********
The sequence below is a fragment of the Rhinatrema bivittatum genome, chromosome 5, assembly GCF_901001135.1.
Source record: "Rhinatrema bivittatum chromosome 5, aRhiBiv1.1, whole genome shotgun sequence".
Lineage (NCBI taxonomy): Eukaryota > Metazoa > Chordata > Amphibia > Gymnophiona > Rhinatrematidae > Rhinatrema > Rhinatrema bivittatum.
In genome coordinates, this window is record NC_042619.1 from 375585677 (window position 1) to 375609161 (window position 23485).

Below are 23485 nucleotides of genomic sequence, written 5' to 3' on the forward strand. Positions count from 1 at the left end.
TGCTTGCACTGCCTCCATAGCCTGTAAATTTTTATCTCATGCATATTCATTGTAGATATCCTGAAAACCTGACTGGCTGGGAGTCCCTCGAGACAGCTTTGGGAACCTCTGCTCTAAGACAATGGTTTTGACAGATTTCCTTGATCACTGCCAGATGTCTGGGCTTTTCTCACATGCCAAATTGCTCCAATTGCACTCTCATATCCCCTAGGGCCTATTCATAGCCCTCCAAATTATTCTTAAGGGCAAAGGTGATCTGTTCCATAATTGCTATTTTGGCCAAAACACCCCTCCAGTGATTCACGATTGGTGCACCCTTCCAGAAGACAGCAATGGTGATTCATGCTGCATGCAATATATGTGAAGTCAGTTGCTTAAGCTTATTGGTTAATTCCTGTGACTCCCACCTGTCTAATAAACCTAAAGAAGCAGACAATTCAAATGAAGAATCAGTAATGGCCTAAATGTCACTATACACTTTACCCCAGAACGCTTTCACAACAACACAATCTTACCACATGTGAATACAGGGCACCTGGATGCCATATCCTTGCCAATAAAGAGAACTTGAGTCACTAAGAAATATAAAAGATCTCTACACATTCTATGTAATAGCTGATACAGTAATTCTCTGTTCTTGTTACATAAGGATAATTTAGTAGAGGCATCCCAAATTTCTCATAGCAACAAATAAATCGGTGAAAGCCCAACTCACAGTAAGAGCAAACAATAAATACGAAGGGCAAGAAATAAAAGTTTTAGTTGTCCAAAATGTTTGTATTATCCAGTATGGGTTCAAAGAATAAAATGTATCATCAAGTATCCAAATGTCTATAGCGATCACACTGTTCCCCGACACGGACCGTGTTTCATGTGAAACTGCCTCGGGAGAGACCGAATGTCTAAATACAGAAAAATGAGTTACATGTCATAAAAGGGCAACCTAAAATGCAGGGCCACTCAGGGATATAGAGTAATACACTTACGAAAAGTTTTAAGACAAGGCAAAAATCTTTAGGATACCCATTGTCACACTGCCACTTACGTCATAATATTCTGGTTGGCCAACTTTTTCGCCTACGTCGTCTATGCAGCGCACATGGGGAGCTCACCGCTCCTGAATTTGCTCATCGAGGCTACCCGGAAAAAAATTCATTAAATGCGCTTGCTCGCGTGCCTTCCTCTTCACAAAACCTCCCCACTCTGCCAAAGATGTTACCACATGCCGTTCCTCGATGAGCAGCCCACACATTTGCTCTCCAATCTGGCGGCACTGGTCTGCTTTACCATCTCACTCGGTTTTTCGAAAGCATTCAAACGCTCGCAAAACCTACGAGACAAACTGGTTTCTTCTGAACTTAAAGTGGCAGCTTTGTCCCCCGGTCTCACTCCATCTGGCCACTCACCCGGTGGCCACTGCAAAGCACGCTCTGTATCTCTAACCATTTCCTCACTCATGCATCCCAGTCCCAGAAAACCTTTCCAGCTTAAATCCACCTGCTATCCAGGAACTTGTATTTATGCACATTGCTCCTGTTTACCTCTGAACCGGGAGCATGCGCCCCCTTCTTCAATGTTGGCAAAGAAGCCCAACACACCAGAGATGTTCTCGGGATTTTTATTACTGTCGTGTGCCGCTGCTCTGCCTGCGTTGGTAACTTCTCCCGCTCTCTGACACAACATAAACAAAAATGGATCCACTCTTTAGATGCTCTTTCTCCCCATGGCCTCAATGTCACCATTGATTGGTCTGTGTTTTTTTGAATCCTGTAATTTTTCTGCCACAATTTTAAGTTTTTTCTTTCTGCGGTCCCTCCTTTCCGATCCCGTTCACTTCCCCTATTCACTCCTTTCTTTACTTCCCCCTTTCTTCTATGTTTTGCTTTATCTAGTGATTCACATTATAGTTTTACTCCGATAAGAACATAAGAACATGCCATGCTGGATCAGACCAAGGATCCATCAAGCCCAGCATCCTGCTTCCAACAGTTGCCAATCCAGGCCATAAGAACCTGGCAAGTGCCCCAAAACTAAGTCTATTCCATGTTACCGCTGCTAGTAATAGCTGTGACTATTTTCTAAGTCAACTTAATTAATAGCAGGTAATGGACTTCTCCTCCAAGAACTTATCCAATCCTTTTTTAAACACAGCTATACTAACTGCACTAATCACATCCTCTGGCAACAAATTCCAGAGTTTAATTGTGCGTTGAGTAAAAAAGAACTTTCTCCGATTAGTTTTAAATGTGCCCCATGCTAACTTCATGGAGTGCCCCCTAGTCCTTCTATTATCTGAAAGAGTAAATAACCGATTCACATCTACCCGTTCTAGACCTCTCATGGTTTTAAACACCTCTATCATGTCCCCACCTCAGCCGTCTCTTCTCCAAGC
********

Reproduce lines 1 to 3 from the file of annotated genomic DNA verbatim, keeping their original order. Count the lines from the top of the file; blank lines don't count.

The sequence below is a fragment of the Rhinatrema bivittatum genome, chromosome 5, assembly GCF_901001135.1.
Source record: "Rhinatrema bivittatum chromosome 5, aRhiBiv1.1, whole genome shotgun sequence".
Lineage (NCBI taxonomy): Eukaryota > Metazoa > Chordata > Amphibia > Gymnophiona > Rhinatrematidae > Rhinatrema > Rhinatrema bivittatum.